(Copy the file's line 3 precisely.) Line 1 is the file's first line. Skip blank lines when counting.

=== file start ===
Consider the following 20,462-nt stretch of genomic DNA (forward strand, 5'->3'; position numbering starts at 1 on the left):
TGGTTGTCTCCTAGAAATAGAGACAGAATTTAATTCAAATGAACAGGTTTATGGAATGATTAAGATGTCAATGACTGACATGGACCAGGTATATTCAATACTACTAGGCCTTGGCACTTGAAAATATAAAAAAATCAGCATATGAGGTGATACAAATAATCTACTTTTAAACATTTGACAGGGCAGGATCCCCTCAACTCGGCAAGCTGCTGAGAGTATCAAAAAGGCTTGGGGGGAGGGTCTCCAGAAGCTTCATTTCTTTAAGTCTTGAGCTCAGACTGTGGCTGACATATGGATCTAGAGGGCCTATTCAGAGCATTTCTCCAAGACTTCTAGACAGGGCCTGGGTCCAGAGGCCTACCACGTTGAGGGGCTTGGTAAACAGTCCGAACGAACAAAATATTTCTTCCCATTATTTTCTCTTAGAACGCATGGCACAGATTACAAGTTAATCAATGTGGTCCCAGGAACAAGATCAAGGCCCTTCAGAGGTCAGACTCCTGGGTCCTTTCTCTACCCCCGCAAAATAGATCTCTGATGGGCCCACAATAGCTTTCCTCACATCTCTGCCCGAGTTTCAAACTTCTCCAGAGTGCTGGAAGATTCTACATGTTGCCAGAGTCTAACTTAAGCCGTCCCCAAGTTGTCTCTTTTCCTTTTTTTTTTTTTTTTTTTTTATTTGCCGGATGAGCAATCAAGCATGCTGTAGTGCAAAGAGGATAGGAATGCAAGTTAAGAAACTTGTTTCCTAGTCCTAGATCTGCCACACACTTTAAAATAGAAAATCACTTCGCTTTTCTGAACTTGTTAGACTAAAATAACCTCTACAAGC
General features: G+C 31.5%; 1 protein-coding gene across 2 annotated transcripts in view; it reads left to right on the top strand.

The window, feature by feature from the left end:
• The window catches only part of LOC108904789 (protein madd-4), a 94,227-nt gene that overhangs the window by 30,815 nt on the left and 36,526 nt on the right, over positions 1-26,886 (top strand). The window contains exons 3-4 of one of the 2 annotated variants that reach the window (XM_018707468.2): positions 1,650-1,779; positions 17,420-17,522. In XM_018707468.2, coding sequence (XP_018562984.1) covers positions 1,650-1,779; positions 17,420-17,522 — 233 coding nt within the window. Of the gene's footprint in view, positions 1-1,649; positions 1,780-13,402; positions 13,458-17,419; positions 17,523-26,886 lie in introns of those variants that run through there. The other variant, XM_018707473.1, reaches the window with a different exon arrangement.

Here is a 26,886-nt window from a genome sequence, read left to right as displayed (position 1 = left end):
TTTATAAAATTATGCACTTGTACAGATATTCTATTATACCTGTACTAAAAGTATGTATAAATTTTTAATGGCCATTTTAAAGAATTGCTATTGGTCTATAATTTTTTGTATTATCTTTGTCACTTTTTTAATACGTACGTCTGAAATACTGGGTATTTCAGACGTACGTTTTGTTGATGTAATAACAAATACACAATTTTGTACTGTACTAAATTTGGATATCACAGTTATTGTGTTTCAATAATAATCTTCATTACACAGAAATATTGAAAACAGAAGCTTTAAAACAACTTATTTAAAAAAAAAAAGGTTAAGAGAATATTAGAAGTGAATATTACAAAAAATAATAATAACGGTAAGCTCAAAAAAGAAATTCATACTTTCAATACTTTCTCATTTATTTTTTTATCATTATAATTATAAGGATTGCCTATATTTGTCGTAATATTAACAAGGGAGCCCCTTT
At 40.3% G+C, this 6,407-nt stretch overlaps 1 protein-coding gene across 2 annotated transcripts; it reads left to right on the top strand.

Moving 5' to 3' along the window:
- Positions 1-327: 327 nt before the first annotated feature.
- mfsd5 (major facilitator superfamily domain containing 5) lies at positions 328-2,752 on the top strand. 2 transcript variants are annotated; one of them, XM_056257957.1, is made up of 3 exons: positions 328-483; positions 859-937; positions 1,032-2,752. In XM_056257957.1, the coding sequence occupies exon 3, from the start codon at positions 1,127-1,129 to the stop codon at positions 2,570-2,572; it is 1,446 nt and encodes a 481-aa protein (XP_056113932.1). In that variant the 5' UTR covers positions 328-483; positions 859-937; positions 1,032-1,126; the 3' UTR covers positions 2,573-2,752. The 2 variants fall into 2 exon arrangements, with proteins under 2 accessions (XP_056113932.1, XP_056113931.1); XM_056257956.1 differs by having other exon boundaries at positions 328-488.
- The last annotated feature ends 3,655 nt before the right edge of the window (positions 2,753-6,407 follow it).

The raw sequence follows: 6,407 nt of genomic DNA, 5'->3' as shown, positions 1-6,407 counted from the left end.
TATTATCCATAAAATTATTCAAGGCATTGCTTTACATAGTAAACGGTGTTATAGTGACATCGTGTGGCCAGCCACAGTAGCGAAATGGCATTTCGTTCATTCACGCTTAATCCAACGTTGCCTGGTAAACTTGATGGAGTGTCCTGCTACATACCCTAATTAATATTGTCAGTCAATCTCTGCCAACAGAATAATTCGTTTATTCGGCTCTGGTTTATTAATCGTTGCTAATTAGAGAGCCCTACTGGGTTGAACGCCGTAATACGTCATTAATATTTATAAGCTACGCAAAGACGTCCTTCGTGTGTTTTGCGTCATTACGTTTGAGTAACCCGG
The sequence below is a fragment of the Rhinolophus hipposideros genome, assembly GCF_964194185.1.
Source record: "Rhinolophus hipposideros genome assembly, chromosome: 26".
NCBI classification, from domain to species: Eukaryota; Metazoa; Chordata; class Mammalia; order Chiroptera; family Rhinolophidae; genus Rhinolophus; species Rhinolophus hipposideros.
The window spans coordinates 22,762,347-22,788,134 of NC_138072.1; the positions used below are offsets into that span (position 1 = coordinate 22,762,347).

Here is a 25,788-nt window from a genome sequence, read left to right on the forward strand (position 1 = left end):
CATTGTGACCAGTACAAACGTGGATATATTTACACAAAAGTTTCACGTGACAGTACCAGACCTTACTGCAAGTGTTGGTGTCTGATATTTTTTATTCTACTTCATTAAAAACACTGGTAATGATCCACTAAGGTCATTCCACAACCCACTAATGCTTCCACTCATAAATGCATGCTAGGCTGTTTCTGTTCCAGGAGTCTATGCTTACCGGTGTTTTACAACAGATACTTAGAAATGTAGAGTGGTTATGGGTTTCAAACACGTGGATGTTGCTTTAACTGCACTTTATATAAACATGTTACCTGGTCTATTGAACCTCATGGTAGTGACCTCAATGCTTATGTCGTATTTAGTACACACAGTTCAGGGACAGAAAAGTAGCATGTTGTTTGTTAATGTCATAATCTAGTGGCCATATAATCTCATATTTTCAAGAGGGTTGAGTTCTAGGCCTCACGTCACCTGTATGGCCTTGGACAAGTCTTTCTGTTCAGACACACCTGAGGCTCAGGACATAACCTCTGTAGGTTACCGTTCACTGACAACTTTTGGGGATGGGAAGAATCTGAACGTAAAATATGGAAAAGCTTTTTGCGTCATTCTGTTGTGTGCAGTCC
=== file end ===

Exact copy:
General features: G+C 31.5%; 1 protein-coding gene across 2 annotated transcripts in view; it reads left to right on the top strand.